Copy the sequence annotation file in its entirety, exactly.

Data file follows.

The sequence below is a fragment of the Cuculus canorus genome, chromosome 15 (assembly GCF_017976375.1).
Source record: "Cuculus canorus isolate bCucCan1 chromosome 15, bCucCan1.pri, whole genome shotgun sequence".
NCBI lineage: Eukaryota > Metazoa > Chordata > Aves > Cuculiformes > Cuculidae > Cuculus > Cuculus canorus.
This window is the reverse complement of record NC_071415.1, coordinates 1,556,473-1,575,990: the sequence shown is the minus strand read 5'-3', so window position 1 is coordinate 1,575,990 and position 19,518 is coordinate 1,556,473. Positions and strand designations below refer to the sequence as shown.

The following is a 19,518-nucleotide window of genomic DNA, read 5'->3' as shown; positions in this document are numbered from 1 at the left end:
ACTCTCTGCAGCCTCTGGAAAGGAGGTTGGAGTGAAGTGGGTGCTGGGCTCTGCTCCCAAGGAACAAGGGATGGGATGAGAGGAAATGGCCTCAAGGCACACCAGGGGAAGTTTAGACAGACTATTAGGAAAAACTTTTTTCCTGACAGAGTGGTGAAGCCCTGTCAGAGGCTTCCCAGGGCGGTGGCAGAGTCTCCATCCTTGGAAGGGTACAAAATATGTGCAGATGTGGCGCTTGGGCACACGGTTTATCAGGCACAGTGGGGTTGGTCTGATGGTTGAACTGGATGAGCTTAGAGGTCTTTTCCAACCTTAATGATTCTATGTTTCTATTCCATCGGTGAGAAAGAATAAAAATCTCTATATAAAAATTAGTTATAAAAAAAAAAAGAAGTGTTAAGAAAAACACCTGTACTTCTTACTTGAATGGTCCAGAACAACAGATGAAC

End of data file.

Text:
The sequence below is a fragment of the Cuculus canorus genome, chromosome 15 (assembly GCF_017976375.1).
Source record: "Cuculus canorus isolate bCucCan1 chromosome 15, bCucCan1.pri, whole genome shotgun sequence".
NCBI lineage: Eukaryota > Metazoa > Chordata > Aves > Cuculiformes > Cuculidae > Cuculus > Cuculus canorus.
This window is the reverse complement of record NC_071415.1, coordinates 1,556,473-1,575,990: the sequence shown is the minus strand read 5'-3', so window position 1 is coordinate 1,575,990 and position 19,518 is coordinate 1,556,473. Positions and strand designations below refer to the sequence as shown.

The following is a 19,518-nucleotide window of genomic DNA, read 5'->3' as shown; positions in this document are numbered from 1 at the left end:
ACTCTCTGCAGCCTCTGGAAAGGAGGTTGGAGTGAAGTGGGTGCTGGGCTCTGCTCCCAAGGAACAAGGGATGGGATGAGAGGAAATGGCCTCAAGGCACACCAGGGGAAGTTTAGACAGACTATTAGGAAAAACTTTTTTCCTGACAGAGTGGTGAAGCCCTGTCAGAGGCTTCCCAGGGCGGTGGCAGAGTCTCCATCCTTGGAAGGGTACAAAATATGTGCAGATGTGGCGCTTGGGCACACGGTTTATCAGGCACAGTGGGGTTGGTCTGATGGTTGAACTGGATGAGCTTAGAGGTCTTTTCCAACCTTAATGATTCTATGTTTCTATTCCATCGGTGAGAAAGAATAAAAATCTCTATATAAAAATTAGTTATAAAAAAAAAAAGAAGTGTTAAGAAAAACACCTGTACTTCTTACTTGAATGGTCCAGAACAACAGATGAAC